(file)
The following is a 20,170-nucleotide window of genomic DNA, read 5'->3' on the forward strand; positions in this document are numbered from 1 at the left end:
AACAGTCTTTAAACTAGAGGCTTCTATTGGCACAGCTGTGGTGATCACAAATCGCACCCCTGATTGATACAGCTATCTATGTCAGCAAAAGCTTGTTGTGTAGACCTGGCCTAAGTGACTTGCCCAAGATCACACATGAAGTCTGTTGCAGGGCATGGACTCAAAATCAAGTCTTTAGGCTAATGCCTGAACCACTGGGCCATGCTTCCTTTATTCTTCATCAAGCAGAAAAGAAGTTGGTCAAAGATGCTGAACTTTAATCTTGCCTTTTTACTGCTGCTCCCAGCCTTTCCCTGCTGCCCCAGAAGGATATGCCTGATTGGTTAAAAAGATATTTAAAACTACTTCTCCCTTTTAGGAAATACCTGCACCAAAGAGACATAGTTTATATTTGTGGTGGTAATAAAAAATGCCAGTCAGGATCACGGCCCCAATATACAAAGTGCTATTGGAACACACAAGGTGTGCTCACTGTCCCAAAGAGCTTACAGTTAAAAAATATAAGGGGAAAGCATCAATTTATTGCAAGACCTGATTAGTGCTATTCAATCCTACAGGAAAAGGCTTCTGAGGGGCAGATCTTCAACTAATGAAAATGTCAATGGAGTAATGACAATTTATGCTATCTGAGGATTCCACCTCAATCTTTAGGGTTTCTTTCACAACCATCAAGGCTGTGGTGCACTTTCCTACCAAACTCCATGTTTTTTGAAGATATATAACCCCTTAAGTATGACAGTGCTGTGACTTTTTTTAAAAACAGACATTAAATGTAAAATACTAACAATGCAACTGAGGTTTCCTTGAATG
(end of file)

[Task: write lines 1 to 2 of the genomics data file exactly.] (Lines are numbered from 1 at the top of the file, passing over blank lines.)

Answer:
The following is a 20,170-nucleotide window of genomic DNA, read 5'->3' on the forward strand; positions in this document are numbered from 1 at the left end:
AACAGTCTTTAAACTAGAGGCTTCTATTGGCACAGCTGTGGTGATCACAAATCGCACCCCTGATTGATACAGCTATCTATGTCAGCAAAAGCTTGTTGTGTAGACCTGGCCTAAGTGACTTGCCCAAGATCACACATGAAGTCTGTTGCAGGGCATGGACTCAAAATCAAGTCTTTAGGCTAATGCCTGAACCACTGGGCCATGCTTCCTTTATTCTTCATCAAGCAGAAAAGAAGTTGGTCAAAGATGCTGAACTTTAATCTTGCCTTTTTACTGCTGCTCCCAGCCTTTCCCTGCTGCCCCAGAAGGATATGCCTGATTGGTTAAAAAGATATTTAAAACTACTTCTCCCTTTTAGGAAATACCTGCACCAAAGAGACATAGTTTATATTTGTGGTGGTAATAAAAAATGCCAGTCAGGATCACGGCCCCAATATACAAAGTGCTATTGGAACACACAAGGTGTGCTCACTGTCCCAAAGAGCTTACAGTTAAAAAATATAAGGGGAAAGCATCAATTTATTGCAAGACCTGATTAGTGCTATTCAATCCTACAGGAAAAGGCTTCTGAGGGGCAGATCTTCAACTAATGAAAATGTCAATGGAGTAATGACAATTTATGCTATCTGAGGATTCCACCTCAATCTTTAGGGTTTCTTTCACAACCATCAAGGCTGTGGTGCACTTTCCTACCAAACTCCATGTTTTTTGAAGATATATAACCCCTTAAGTATGACAGTGCTGTGACTTTTTTTAAAAACAGACATTAAATGTAAAATACTAACAATGCAACTGAGGTTTCCTTGAATG